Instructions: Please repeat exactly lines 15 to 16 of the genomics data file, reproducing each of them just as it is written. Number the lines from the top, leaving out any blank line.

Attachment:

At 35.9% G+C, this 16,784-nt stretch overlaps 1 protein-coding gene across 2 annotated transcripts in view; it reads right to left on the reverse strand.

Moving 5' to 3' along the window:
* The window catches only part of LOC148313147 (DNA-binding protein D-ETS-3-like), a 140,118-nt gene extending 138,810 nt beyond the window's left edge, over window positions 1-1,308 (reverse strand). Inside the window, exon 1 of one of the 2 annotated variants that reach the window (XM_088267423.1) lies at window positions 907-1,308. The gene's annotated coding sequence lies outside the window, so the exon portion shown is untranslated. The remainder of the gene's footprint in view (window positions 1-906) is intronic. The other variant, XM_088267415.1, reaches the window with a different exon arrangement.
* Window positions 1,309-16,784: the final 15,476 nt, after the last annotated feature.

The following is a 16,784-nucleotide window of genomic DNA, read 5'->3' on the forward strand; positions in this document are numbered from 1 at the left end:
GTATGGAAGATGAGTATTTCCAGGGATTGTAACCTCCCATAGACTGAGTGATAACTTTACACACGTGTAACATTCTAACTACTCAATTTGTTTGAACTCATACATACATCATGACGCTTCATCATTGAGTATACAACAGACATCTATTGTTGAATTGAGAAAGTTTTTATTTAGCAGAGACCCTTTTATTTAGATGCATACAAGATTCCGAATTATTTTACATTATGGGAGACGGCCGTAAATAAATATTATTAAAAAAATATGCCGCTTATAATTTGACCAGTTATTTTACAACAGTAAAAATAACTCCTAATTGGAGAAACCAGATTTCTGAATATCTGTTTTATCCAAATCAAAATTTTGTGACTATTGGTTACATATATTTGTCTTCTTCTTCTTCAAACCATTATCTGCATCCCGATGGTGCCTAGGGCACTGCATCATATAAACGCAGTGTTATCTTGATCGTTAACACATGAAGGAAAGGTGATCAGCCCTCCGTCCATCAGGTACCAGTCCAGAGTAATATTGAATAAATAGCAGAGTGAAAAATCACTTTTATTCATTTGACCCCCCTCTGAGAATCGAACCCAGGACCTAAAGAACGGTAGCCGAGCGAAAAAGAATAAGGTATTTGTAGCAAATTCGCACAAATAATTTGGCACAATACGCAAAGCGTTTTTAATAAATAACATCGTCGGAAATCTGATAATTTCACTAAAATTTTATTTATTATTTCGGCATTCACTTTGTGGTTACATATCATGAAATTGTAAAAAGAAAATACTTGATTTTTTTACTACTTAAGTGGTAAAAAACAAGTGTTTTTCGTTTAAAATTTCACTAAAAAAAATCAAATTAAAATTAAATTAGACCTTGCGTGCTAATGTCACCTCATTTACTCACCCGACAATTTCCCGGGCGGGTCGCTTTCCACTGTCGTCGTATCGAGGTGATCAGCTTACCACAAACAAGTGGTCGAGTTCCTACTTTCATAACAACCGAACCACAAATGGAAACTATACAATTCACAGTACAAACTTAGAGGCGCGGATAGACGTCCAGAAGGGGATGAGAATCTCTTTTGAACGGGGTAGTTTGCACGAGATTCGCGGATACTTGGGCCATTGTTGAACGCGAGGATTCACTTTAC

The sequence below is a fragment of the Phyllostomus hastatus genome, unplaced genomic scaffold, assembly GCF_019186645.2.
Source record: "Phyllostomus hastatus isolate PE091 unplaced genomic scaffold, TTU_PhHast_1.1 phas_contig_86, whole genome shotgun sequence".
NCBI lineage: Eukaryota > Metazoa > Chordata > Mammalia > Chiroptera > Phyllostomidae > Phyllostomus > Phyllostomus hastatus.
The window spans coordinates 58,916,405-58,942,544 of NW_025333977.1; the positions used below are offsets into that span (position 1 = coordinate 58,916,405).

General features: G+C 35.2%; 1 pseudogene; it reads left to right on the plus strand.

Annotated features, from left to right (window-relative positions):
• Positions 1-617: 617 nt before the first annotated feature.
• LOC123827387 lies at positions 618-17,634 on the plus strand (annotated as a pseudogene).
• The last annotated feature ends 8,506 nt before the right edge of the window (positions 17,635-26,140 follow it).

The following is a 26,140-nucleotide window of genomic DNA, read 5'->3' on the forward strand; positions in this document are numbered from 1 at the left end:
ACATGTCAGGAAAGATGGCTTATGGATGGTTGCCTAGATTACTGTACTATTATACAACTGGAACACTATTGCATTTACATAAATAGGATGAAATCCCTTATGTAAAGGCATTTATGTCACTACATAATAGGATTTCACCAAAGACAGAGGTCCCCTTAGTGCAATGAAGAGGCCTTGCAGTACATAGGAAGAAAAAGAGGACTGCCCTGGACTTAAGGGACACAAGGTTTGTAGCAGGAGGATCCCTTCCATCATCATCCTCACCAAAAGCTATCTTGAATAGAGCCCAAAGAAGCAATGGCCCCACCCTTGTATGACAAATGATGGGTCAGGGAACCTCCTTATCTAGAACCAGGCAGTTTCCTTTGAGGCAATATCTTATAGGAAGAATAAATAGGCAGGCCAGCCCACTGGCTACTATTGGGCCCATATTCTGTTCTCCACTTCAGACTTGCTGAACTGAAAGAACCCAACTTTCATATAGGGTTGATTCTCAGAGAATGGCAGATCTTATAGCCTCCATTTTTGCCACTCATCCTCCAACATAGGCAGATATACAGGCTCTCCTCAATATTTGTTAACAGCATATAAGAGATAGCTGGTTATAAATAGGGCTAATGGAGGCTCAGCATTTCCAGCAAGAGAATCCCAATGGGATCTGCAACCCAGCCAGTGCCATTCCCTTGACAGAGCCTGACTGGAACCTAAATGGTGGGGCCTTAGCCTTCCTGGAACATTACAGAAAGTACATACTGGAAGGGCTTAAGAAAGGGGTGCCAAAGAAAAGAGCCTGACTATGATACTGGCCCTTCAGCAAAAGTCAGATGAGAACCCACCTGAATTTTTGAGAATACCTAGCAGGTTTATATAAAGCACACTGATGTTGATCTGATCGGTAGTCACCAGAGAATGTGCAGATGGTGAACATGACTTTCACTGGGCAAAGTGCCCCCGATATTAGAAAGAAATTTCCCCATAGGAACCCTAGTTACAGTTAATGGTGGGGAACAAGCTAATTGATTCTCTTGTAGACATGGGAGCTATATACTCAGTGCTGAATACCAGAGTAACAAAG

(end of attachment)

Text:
• The last annotated feature ends 8,506 nt before the right edge of the window (positions 17,635-26,140 follow it).

The following is a 26,140-nucleotide window of genomic DNA, read 5'->3' on the forward strand; positions in this document are numbered from 1 at the left end: